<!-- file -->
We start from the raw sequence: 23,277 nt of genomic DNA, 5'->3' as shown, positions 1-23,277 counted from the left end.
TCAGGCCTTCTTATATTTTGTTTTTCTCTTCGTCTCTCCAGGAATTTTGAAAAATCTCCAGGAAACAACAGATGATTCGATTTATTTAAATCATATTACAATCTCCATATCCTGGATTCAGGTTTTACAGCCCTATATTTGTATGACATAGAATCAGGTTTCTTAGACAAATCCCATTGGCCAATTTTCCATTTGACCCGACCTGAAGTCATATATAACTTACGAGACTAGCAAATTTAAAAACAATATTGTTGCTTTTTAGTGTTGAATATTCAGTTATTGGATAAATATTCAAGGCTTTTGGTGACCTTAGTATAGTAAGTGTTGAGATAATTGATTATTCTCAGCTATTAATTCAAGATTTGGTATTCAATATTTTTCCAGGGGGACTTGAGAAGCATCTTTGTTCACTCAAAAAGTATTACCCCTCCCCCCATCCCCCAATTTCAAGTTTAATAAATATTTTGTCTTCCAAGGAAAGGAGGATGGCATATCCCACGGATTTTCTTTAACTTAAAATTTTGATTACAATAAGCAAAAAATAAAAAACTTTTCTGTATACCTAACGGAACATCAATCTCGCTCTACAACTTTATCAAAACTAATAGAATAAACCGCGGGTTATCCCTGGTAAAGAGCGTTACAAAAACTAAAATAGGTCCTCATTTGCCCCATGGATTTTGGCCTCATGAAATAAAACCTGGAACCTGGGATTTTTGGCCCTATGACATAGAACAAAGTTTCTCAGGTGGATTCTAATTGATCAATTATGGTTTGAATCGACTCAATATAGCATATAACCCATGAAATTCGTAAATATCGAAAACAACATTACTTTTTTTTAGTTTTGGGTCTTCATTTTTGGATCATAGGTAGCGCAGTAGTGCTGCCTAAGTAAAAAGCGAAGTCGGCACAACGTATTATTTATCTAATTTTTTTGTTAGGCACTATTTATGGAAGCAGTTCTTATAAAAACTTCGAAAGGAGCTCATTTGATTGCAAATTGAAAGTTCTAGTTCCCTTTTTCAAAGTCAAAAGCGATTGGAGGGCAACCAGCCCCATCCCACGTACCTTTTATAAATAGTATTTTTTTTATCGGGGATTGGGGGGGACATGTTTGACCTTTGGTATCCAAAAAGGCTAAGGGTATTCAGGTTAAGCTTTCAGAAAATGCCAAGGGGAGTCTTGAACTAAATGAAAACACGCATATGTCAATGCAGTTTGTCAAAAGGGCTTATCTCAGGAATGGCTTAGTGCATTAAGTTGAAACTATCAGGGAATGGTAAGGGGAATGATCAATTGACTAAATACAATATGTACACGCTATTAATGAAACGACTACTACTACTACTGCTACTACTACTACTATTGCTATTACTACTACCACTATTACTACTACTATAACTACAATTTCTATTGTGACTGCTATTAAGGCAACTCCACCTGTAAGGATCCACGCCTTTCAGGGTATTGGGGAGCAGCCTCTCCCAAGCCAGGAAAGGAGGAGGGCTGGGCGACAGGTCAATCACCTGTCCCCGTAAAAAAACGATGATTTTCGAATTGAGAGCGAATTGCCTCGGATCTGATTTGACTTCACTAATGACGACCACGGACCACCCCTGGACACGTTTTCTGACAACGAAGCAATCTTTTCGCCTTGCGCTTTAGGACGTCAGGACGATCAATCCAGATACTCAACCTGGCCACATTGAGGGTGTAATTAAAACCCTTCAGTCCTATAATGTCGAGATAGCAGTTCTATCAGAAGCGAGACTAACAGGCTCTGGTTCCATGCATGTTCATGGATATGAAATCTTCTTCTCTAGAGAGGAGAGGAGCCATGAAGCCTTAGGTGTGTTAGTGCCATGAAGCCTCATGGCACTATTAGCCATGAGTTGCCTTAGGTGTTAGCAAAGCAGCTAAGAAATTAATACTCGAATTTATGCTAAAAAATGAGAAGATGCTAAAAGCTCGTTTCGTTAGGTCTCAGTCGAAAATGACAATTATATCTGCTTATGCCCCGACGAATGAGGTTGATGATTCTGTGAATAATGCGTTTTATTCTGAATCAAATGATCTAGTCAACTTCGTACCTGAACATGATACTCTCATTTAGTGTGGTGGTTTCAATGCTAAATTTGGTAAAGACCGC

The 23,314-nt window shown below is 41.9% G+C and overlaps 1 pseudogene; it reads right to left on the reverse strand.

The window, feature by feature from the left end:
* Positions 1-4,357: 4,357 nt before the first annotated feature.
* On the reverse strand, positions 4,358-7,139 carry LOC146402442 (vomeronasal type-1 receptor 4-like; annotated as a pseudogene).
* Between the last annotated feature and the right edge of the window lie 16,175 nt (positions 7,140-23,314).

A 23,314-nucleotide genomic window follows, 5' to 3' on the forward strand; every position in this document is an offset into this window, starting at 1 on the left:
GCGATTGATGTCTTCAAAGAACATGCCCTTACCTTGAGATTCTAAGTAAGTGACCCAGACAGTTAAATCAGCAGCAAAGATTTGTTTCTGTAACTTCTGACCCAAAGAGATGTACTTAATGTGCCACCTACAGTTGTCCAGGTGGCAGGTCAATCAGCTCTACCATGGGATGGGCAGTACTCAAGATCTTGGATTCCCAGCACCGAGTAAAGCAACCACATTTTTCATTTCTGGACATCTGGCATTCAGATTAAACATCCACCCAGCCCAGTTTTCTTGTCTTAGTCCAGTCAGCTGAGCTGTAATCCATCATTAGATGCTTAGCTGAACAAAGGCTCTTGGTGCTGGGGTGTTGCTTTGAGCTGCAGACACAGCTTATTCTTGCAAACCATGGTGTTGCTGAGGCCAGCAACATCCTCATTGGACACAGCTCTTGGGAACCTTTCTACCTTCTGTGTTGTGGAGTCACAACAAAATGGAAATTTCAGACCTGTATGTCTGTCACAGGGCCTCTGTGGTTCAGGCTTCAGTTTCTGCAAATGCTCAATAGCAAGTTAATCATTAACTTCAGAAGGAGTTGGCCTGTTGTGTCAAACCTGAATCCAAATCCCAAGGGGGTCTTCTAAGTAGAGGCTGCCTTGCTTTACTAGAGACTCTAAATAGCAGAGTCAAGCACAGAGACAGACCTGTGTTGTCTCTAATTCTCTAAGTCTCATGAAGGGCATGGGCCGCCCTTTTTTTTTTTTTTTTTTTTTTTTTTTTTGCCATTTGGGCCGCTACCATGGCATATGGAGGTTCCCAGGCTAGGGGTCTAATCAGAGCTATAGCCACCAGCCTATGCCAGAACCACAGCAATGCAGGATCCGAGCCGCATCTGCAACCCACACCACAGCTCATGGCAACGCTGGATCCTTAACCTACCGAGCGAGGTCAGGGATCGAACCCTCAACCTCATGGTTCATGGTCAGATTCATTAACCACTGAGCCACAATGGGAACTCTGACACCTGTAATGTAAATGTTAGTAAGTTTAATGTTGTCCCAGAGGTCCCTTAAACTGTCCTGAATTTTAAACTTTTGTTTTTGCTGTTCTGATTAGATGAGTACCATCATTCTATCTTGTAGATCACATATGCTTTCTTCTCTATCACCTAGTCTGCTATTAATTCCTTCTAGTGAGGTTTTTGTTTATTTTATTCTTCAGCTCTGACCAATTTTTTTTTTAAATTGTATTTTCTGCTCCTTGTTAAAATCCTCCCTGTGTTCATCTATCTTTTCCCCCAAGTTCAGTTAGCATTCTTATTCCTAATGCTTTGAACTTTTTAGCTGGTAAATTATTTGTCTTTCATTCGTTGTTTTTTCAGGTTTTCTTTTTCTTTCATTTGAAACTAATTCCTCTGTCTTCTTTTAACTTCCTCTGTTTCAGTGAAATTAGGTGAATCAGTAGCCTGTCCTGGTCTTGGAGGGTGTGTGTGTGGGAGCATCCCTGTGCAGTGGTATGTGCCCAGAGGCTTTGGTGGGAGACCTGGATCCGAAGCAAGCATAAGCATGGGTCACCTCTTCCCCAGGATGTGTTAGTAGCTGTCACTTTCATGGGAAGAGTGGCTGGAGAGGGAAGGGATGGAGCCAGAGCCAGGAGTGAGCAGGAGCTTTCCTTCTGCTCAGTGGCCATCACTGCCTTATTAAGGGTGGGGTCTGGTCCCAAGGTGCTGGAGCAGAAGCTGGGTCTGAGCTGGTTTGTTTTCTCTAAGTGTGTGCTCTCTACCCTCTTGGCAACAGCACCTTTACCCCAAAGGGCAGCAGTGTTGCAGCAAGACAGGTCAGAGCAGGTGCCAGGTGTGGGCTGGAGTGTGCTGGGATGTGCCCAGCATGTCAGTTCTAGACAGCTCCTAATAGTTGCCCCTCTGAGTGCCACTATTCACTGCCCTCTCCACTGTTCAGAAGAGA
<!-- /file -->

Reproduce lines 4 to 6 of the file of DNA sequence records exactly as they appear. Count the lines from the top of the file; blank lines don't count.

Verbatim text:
The window, feature by feature from the left end:
* Positions 1-4,357: 4,357 nt before the first annotated feature.
* On the reverse strand, positions 4,358-7,139 carry LOC146402442 (vomeronasal type-1 receptor 4-like; annotated as a pseudogene).